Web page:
UNESCO’s — State of the Education Report for India: Vocational Education First; Dissected
What’s the Deal?
UNESCO New Delhi recently launched the ‘State of the Education Report for India’, virtually. The Report mainly focuses on Technical and Vocational Education and Training (TVET). This is the second Report under the UNESCO’s program ‘State of the Education India’ that it began last year.
Let’s briefly understand the last year’s Report.
Key Highlights from ‘N for Nose: State of the Education for India 2019: Children with Disabilities’
- 27% of kids with disabilities have never been to school.
- Gender Disparity: Fewer girls with disabilities attend school than boys.
- More than one in four children with disabilities aged between 5 and 19 have never attended any educational institute.
- Three-quarter of 5-year olds with disabilities are not in school.
- The Report recommended structural, funding and attitudinal changes to ensure that no child is left out from right to education.
Now, let’s Look at the Key Highlights of the 2020 Report
- “The Report identifies TVET as a key tool for recovery and rehabilitation through a rapid response system of skilling, upskilling and re-skilling. Despite the challenges, the global COVID-19 pandemic has provided an opportunity to expand the digitalization of vocational education and training ensuring the use of distance learning and digital tools”, said Eric Falt, Director, UNESCO New Delhi.
- The Report aims to serve as a reference tool for enhancing and influencing the policies and programs related to skills development in India.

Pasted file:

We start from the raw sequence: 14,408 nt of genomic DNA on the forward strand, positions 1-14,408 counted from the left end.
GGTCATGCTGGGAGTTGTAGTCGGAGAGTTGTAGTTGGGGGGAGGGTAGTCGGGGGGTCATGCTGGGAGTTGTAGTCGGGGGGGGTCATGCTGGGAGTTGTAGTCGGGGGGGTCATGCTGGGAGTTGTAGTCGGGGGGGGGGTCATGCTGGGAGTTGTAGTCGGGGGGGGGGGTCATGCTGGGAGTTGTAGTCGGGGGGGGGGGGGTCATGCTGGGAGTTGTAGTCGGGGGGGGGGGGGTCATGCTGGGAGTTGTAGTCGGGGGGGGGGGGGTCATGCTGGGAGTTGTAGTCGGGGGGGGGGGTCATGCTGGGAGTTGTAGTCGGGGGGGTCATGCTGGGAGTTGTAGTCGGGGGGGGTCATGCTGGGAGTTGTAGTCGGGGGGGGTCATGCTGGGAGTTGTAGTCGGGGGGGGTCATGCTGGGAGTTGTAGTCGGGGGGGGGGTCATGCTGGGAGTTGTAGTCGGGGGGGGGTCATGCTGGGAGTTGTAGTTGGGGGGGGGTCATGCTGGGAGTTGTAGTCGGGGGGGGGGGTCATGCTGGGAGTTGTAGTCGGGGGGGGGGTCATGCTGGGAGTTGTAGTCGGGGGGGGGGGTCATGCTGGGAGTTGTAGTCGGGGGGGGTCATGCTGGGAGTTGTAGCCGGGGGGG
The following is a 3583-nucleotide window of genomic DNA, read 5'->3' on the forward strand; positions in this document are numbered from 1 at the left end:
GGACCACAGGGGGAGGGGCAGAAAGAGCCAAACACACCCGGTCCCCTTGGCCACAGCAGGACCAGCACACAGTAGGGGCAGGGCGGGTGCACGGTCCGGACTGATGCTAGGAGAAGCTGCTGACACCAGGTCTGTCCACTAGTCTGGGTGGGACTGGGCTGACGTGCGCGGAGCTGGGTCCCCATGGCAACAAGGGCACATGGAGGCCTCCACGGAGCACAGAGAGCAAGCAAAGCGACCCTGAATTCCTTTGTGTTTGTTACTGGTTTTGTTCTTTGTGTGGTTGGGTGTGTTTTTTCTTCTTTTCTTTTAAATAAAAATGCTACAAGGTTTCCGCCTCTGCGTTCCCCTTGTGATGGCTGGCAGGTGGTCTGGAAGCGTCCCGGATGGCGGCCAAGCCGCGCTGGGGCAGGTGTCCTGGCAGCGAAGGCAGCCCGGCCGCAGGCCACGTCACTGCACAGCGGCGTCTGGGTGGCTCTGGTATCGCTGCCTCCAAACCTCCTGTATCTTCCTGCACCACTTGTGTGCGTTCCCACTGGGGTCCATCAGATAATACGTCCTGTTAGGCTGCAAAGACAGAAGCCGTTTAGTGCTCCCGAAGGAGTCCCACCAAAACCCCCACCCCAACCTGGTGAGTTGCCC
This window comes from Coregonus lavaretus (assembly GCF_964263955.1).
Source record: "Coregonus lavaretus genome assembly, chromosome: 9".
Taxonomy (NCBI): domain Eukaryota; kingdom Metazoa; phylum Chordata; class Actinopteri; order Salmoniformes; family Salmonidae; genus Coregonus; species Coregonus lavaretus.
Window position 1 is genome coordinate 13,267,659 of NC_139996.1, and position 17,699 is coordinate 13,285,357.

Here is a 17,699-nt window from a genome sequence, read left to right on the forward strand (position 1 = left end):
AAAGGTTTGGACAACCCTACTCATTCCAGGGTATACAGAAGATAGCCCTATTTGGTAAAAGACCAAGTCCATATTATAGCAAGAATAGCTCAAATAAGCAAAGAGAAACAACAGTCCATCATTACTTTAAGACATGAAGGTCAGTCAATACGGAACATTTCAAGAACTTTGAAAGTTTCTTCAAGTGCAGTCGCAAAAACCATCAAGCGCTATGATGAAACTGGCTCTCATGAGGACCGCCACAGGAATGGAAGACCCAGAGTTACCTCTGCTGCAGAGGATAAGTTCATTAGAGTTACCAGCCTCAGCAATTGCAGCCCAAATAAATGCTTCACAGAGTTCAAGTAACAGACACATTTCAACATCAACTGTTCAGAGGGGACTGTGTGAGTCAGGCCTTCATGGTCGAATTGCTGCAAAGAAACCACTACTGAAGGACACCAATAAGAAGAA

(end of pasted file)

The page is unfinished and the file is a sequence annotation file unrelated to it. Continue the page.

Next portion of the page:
- The Report observed that India has made considerable progress towards its goal of creating a skilled workforce of 110 million people by 2022, as stated in the National Policy of Skill Development and Entrepreneurship (NPSDE). The Report also observed that, India annually trains 10 million youth through various on-going schemes.
Recommendations in the 2020 Report
- Place learners and their aspirations at the centre of vocational education and training programmes.
- Create an appropriate ecosystem for teachers, trainers and assessors.
- Focus on upskilling, re-skilling and lifelong learning.
- Ensure inclusive access to TVET for women, differently abled and disadvantaged learners.
- Massively expand the digitalization of vocational education and training.
- Support local communities to generate livelihoods by engaging in the preservation of tangible and intangible cultural heritage.
- Align better with the 2030 Agenda for Sustainable Development.
- Deploy innovative models of financing TVET.
- Expand evidence-based research for better planning and monitoring.
- Establish a robust coordinating mechanism for inter-ministerial cooperation.
It will be in the interest of the government to take cognizance of the recommendations of this Report as it aligns with the recently launched National Education Policy 2020. If the recommendations are implemented correctly, it will make a large number of individuals employable for a broad range of occupations in various industries and economic sectors.